|Map of Hawaii|
Click on red triangle icons for links to other ranges.
Note: Range borders shown on map are an approximation and are not authoritative.
Click Here for a Full Screen Map
|Other Ranges: To go to pages for other ranges either click on the map above, or on range names in the hierarchy snapshot below, which show the parent, siblings, and children of the Hawaii.|
|Polynesia||Level 2 (Parent)|
|         Hawaii||Level 3|
|                 Kauai and NW Hawaii||Level 4 (Child)|
|                 Oahu||Level 4 (Child)|
|                 Maui Island Group||Level 4 (Child)|
|                 Hawaii Big Island||Level 4 (Child)|
|         Central Polynesia||Level 3 (Sibling)|
|         Samoa||Level 3 (Sibling)|
|         Southern Polynesia||Level 3 (Sibling)|
Major Peaks of the Hawaii
Photos of Peaks in the Hawaii
|Mauna Kea: The summit area of Mauna Kea is a rocky moonscape of talus and scree, ascended by a road to service the numerous telescopes near the summit.|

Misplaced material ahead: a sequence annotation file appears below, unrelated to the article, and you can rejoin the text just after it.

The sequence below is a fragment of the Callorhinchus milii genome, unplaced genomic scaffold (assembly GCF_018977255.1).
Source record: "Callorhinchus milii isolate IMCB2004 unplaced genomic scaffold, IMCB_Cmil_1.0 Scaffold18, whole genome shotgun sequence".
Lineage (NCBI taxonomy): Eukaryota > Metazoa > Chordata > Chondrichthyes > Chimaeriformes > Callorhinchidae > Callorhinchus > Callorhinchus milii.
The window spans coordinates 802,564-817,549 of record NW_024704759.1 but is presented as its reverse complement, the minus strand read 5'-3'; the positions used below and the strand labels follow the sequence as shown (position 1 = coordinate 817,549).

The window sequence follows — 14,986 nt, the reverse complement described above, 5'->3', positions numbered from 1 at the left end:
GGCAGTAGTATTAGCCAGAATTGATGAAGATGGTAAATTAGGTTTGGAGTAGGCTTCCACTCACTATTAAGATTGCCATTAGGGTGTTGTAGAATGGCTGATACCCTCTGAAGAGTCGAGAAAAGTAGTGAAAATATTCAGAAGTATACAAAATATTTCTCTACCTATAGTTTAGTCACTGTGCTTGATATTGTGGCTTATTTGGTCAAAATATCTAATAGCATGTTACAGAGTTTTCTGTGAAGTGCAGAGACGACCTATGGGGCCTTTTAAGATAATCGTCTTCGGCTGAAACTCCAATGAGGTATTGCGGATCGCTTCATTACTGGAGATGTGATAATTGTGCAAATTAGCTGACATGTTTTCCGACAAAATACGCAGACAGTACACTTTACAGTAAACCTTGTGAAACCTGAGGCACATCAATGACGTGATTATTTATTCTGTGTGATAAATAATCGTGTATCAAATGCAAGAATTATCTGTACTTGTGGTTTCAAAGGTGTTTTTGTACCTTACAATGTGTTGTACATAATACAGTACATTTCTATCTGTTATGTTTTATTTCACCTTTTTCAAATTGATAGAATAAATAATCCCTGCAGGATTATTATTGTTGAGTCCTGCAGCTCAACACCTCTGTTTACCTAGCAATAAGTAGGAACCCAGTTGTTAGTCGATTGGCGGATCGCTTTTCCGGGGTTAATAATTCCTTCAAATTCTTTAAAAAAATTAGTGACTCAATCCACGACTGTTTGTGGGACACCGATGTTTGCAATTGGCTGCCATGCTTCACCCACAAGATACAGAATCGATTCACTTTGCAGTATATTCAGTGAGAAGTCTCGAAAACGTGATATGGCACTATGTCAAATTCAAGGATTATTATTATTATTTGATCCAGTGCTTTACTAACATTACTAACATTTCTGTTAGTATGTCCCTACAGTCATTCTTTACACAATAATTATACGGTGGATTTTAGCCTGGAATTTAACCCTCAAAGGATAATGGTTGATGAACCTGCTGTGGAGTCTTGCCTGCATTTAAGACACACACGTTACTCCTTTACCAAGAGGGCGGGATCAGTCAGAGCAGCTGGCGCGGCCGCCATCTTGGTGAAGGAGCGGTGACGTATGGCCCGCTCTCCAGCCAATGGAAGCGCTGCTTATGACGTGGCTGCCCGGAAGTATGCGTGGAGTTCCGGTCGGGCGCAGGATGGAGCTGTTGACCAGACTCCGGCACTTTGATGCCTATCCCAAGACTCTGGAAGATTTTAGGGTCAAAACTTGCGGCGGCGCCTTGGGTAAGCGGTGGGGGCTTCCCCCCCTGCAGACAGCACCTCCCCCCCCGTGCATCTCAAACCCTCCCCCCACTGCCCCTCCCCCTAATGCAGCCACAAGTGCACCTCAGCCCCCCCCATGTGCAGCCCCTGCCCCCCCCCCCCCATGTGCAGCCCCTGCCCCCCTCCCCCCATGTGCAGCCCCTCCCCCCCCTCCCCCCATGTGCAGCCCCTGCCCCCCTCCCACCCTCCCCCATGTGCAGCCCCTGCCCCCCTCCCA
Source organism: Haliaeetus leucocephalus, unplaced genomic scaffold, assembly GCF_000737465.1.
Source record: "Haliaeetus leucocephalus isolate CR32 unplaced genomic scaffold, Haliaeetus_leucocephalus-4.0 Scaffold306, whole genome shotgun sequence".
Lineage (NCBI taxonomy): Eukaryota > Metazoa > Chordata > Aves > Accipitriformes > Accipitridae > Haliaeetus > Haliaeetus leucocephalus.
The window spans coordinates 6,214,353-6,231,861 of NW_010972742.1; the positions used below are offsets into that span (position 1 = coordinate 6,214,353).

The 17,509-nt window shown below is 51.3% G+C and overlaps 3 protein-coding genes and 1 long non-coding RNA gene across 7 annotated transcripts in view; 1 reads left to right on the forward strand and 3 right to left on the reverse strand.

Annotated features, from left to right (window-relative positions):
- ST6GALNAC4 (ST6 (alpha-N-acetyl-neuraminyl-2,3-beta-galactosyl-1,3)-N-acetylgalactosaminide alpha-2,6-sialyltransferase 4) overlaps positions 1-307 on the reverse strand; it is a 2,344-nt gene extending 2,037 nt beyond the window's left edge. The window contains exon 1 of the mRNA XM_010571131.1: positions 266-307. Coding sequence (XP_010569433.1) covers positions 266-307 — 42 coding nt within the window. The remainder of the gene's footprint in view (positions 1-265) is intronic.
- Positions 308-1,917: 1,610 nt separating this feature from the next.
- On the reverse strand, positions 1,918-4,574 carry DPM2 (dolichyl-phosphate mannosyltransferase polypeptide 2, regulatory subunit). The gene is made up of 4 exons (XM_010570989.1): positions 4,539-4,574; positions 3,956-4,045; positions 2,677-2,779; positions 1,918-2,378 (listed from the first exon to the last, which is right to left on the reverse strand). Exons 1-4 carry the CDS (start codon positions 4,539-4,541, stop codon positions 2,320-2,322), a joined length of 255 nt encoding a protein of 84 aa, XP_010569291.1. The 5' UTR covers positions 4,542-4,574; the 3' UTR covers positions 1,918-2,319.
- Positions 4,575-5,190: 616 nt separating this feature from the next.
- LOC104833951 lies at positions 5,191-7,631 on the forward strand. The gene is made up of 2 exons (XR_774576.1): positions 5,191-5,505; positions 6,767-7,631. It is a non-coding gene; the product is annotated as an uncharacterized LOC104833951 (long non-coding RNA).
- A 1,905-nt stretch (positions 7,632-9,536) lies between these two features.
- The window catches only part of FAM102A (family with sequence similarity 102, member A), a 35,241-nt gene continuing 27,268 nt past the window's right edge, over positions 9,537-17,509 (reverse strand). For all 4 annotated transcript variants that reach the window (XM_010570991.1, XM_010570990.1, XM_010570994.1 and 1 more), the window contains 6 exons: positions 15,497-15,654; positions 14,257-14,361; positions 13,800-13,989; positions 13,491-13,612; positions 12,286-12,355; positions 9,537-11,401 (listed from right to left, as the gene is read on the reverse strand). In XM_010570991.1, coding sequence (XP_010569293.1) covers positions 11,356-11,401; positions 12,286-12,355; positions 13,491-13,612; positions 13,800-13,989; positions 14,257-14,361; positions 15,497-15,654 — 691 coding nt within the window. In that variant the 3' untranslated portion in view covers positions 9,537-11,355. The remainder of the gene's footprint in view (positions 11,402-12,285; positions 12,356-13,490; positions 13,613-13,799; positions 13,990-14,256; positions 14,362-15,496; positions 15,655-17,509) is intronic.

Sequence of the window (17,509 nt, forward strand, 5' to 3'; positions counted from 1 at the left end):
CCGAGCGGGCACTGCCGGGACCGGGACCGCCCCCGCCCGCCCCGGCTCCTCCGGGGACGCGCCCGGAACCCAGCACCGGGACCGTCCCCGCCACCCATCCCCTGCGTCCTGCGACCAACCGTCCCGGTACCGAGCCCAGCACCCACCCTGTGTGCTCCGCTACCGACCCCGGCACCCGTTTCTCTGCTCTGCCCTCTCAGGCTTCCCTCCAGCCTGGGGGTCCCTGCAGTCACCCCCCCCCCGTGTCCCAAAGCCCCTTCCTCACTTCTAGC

|Haleakala: From the summit of Red Hill, the vast crater of Haleakala sprawls out below to the east.|
|Puu Kukui: Walking the boardwalk toward Pu'u Kukui, Maui.|
|Kaala: The highest point on Oahu rises above sugarcane fields from the North Shore.|
|Lanaihale: The island of Lanai and Lanaihale, its highest mountain, are practically the same thing.|
|Pu'u Piel: Looking generally west across the Kahana Bay at Pu'u Piel's northeast ridge.|
|Nounou Ridge: Nounou, or Sleeping Giant, is a low ridge on the lush eastern side of Kauai.|
|Kohelepelepe: The standard route to Kohelepelepe is an abandoned inclined railroad track - a narrow gaged track with over 1000 railroad ties at abt 30" spacing.|
|Koko Head: Looking south-west at Kohelepelepe (Koko Crater) from Makapu'u Head.|
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